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Joy in the Small Things

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A few years ago I was visiting with a good friend who also happened to be my roommate for the duration of a ten-day teaching residency. It was day eight of the residency and we were both, as the Scottish might say, “knackered”. My friend, Jeanine, and I both absolutely love teaching and writing and teaching apprentice writers at these residencies is something we both look forward to. But we also noticed that the residencies beat us up physically and emotionally. Why is that? We wondered. How could doing the things you love also be the same things that overwhelm and exhaust us? And how to restock our diminished supply of energy? How to refresh the water in the well?
​We sat in wearied silence and pondered for a while. Then Jeanine told me a story. She had friends who lived near an Amish community, and though they themselves were not Amish, they decided to adopt some of the tenets of the Amish lifestyle. They worked as hard as they could at any task given to them. They determined to behave with integrity in commerce as well as all other parts of their lives. They told the truth, even if it wasn’t advantageous to do so. They lived as simply as possible: they bought only what they needed. They saved what they didn’t use or gave it away. In evenings instead of watching Netflix or face timing their friends, they read books.


They also ate their evening meal together. This was a critical part of coming together as family and connecting. “But it’s what they talked about that made the meal time so important,” Jeanine explained. Yes, they aired gripes and complaints as many families do when they meet over a meal. Yes, there were friendly reminders to do chores or homework. And then the father asked each person sitting at the table to share one thing that they did or that had happened to them that made them feel unhappy or anxious or stressed out. After each person gave his or her account, the father said, “Well, then, do less of that.” Then each person shared one thing that they did in their day that increased their joy. It might have been something as small as coloring in a coloring book or petting the next door neighbor’s new puppy. Whatever it was that each person shared, without fail, the father’s response was the same: “Well, then, do more of that.” Wow. How ridiculously wise are those pieces of advice! Could the path to joy really be as simple as doing less (or thinking less about) those things, people, activities that stress me out and doing more of the things that make me feel calm and happy? I’m not sure, but I’ve decided this week I’m going to give it a try.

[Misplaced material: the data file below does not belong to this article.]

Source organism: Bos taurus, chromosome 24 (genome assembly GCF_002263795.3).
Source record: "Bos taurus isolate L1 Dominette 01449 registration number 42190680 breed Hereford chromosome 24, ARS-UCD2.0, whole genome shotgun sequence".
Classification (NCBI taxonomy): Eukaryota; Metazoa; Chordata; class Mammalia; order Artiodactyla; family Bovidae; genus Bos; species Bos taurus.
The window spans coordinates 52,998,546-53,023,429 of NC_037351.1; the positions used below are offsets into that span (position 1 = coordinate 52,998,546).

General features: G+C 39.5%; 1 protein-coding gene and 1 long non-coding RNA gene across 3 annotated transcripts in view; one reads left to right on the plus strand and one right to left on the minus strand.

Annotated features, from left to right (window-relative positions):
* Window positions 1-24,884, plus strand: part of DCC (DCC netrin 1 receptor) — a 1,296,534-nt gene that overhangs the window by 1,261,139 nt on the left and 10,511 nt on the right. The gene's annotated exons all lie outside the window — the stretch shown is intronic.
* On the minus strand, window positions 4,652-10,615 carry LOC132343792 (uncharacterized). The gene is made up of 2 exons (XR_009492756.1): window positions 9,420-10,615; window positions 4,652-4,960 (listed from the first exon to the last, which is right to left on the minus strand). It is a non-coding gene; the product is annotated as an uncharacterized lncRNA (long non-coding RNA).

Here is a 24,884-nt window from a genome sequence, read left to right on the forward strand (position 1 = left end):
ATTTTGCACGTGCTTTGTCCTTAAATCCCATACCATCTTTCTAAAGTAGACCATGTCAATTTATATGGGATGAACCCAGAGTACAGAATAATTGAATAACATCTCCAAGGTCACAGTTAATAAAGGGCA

– Gina Ochsner